The foreign and defense ministers plan to visit the National Assembly Friday to urge the swift ratification of a revised pact on sharing the cost of keeping U.S. troops here, officials said.
In January, the allies renewed their agreement on co-shouldering the financial burden of keeping 28,500 American forces here, but the agreement has been pending in the parliament due to the objections of the main opposition party. The previous five-year deal expired at the end of last year.
According to the officials, Foreign Minister Yun Byung-se and Defense Minister Kim Kwan-jin will meet with Ahn Hong-joon, the chairman of the foreign affairs committee, later Friday to call for the quick passage of the new pact.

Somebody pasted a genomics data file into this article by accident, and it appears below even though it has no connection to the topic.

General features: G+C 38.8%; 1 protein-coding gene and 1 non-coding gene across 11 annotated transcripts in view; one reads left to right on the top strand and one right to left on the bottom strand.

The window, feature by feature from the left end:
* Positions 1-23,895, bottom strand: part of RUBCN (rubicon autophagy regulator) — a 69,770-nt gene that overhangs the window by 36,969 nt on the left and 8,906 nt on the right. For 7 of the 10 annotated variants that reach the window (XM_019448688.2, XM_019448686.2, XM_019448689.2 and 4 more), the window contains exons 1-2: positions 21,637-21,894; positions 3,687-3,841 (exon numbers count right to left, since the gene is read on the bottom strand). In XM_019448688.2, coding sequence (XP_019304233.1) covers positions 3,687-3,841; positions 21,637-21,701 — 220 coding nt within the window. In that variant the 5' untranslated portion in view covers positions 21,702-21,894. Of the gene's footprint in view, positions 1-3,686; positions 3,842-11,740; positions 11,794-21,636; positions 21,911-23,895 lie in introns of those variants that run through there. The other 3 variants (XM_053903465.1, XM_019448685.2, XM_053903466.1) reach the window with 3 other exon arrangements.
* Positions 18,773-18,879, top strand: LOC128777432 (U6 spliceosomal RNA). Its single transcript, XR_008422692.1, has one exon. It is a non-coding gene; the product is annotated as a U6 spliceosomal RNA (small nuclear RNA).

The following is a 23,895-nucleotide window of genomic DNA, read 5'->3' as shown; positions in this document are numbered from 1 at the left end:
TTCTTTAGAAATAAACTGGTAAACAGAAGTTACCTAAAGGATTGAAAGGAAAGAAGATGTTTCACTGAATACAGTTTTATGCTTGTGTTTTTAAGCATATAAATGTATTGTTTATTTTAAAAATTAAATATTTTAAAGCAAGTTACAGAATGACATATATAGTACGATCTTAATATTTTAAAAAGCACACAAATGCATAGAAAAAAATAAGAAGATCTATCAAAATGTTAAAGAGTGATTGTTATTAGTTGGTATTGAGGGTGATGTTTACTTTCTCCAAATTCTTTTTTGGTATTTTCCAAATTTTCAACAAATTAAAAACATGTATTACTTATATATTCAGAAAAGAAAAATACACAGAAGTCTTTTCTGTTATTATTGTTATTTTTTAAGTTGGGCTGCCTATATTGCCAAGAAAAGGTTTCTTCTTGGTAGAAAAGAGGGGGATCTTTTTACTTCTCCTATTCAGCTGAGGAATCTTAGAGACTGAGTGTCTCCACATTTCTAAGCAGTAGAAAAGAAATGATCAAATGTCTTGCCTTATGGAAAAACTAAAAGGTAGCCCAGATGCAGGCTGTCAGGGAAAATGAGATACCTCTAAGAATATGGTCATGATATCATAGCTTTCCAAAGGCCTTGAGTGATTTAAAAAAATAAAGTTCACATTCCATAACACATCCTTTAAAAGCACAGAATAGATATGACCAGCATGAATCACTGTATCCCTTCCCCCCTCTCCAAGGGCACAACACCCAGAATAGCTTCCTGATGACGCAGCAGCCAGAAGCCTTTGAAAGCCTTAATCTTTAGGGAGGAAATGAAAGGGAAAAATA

The ministers are expected to call for Ahn's support for the deal's passage, they added.
The revised agreement will go into effect after the president signs it following parliamentary ratification.
It is feared a further delay in the pact's passage would result in South Korean workers employed by United State Forces Korea being put on unpaid leave due to a lack of funds.
Under the renewed five-year deal, the South agreed to pay 920 billion won ($852.6 million) this year for the upkeep of the U.S. troops, a 5.8 percent increase from a year earlier.
The Seoul-Washington defense treaty had initially put the burden of financing U.S. defense activities solely on the U.S. side. The allies signed their first defense cost-sharing deal in 1991, and the deal has since been renewed intermittently.
U.S. forces are stationed in South Korea mainly as a deterrent against North Korea, a legacy of the 1950-53 Korean War. (Yonhap)